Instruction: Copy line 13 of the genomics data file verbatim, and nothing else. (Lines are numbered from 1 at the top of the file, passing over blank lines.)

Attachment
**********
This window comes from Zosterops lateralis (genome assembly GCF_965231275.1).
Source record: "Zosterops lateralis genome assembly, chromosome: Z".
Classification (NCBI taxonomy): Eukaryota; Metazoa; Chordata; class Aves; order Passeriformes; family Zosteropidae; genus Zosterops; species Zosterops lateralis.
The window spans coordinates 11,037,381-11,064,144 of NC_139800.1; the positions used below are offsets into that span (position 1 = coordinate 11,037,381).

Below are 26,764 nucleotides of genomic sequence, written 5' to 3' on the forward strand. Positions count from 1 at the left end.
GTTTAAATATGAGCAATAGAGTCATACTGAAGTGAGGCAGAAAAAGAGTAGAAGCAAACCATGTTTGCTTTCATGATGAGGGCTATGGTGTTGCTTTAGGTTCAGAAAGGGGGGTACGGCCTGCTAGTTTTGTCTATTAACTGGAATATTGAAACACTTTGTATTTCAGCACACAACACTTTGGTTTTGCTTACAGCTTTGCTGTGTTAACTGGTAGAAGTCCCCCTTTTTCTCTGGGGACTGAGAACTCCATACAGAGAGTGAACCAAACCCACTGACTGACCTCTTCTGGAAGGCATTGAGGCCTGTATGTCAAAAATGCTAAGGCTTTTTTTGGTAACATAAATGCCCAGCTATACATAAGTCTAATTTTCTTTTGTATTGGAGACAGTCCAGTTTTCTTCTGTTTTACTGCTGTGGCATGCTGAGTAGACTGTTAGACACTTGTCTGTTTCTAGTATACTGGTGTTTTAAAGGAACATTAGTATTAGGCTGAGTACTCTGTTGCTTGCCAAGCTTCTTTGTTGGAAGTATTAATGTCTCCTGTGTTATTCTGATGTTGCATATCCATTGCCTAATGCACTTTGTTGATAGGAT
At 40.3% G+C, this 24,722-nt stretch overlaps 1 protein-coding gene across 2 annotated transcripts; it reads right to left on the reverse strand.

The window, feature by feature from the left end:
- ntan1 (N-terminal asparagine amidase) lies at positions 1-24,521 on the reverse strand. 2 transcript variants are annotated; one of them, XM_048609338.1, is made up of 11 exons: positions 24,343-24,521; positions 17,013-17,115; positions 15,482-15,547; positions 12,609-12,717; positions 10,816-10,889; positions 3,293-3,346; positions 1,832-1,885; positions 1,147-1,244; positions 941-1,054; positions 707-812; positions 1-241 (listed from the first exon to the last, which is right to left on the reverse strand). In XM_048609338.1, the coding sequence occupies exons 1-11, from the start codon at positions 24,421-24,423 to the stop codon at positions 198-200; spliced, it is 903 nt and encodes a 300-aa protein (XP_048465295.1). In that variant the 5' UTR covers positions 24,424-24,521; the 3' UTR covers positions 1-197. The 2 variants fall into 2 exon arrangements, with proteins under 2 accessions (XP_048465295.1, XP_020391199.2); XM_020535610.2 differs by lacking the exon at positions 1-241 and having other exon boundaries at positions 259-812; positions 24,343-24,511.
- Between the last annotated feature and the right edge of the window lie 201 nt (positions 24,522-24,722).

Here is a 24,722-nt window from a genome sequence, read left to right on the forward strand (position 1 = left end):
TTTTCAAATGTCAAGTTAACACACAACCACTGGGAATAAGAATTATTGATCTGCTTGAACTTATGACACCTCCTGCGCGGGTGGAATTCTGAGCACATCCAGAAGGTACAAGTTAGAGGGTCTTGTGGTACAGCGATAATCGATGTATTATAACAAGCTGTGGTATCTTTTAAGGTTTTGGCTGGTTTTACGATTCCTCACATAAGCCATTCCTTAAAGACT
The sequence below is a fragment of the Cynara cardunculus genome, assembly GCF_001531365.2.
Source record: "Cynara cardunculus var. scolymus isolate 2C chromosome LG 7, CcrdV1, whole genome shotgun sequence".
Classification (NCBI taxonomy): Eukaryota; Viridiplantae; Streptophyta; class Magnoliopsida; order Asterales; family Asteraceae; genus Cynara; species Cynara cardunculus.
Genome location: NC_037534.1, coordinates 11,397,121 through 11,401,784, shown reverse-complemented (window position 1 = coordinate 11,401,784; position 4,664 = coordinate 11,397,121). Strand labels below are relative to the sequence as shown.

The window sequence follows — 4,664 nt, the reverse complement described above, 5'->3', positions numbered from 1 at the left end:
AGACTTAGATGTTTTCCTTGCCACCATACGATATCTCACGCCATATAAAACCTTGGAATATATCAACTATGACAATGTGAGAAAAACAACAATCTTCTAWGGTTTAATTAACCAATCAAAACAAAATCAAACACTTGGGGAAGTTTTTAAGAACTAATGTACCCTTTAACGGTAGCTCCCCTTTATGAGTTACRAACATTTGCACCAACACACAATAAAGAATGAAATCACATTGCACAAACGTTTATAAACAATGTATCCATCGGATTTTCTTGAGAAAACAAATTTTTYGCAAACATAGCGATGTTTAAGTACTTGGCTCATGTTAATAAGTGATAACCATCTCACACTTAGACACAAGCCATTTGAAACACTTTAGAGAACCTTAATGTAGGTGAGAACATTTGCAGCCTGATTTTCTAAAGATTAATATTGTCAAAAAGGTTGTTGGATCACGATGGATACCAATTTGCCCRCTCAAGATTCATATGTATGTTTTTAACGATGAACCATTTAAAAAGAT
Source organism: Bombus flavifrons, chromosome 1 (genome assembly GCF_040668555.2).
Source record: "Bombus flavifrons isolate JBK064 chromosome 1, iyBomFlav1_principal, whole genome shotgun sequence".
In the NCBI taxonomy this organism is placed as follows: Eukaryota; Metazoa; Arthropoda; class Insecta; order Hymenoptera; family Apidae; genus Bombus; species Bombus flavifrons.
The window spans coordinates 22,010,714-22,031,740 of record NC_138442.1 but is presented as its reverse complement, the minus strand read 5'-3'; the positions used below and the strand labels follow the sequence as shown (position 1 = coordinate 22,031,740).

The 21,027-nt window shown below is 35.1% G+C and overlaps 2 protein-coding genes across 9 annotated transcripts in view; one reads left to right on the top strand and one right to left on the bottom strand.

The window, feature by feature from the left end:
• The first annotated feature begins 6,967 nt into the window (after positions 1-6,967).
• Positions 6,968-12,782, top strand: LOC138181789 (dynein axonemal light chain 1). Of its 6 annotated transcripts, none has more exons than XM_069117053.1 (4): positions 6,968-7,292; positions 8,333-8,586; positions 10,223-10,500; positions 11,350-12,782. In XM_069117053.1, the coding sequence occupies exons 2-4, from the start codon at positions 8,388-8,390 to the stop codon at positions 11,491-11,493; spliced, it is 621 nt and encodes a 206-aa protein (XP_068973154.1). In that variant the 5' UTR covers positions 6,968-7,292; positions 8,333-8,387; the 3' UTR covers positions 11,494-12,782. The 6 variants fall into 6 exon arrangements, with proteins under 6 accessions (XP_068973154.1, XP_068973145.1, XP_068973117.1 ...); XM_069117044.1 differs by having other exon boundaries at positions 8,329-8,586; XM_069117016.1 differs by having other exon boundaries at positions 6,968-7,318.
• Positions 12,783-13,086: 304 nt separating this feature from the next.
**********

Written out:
The sequence below is a fragment of the Cynara cardunculus genome, assembly GCF_001531365.2.